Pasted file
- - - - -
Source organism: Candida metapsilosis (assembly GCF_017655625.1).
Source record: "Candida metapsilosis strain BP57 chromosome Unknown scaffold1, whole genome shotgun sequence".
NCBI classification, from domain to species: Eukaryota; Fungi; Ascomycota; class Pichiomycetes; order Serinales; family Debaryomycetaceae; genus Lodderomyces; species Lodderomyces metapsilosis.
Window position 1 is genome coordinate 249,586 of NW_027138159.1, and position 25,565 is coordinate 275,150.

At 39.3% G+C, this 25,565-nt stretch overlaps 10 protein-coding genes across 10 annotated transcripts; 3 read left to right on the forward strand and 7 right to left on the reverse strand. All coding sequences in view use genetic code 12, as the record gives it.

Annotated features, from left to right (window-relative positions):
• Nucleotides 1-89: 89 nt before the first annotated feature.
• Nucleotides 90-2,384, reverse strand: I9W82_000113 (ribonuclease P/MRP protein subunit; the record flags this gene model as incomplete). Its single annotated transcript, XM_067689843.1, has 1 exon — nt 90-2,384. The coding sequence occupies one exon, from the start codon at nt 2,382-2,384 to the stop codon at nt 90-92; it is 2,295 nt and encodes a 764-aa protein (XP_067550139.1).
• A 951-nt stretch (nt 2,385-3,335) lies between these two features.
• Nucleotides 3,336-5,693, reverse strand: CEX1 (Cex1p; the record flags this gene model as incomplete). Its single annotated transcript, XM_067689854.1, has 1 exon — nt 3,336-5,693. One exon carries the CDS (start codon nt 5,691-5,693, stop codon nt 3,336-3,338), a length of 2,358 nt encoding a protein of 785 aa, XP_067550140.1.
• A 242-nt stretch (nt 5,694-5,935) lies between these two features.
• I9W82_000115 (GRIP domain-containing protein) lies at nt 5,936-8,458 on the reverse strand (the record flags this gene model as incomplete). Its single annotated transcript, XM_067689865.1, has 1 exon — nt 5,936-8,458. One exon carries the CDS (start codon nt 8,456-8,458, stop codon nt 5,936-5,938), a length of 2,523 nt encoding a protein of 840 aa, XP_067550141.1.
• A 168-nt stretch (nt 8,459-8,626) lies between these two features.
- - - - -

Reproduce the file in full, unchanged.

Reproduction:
Source organism: Candida metapsilosis (assembly GCF_017655625.1).
Source record: "Candida metapsilosis strain BP57 chromosome Unknown scaffold1, whole genome shotgun sequence".
NCBI classification, from domain to species: Eukaryota; Fungi; Ascomycota; class Pichiomycetes; order Serinales; family Debaryomycetaceae; genus Lodderomyces; species Lodderomyces metapsilosis.
Window position 1 is genome coordinate 249,586 of NW_027138159.1, and position 25,565 is coordinate 275,150.

At 39.3% G+C, this 25,565-nt stretch overlaps 10 protein-coding genes across 10 annotated transcripts; 3 read left to right on the forward strand and 7 right to left on the reverse strand. All coding sequences in view use genetic code 12, as the record gives it.

Annotated features, from left to right (window-relative positions):
• Nucleotides 1-89: 89 nt before the first annotated feature.
• Nucleotides 90-2,384, reverse strand: I9W82_000113 (ribonuclease P/MRP protein subunit; the record flags this gene model as incomplete). Its single annotated transcript, XM_067689843.1, has 1 exon — nt 90-2,384. The coding sequence occupies one exon, from the start codon at nt 2,382-2,384 to the stop codon at nt 90-92; it is 2,295 nt and encodes a 764-aa protein (XP_067550139.1).
• A 951-nt stretch (nt 2,385-3,335) lies between these two features.
• Nucleotides 3,336-5,693, reverse strand: CEX1 (Cex1p; the record flags this gene model as incomplete). Its single annotated transcript, XM_067689854.1, has 1 exon — nt 3,336-5,693. One exon carries the CDS (start codon nt 5,691-5,693, stop codon nt 3,336-3,338), a length of 2,358 nt encoding a protein of 785 aa, XP_067550140.1.
• A 242-nt stretch (nt 5,694-5,935) lies between these two features.
• I9W82_000115 (GRIP domain-containing protein) lies at nt 5,936-8,458 on the reverse strand (the record flags this gene model as incomplete). Its single annotated transcript, XM_067689865.1, has 1 exon — nt 5,936-8,458. One exon carries the CDS (start codon nt 8,456-8,458, stop codon nt 5,936-5,938), a length of 2,523 nt encoding a protein of 840 aa, XP_067550141.1.
• A 168-nt stretch (nt 8,459-8,626) lies between these two features.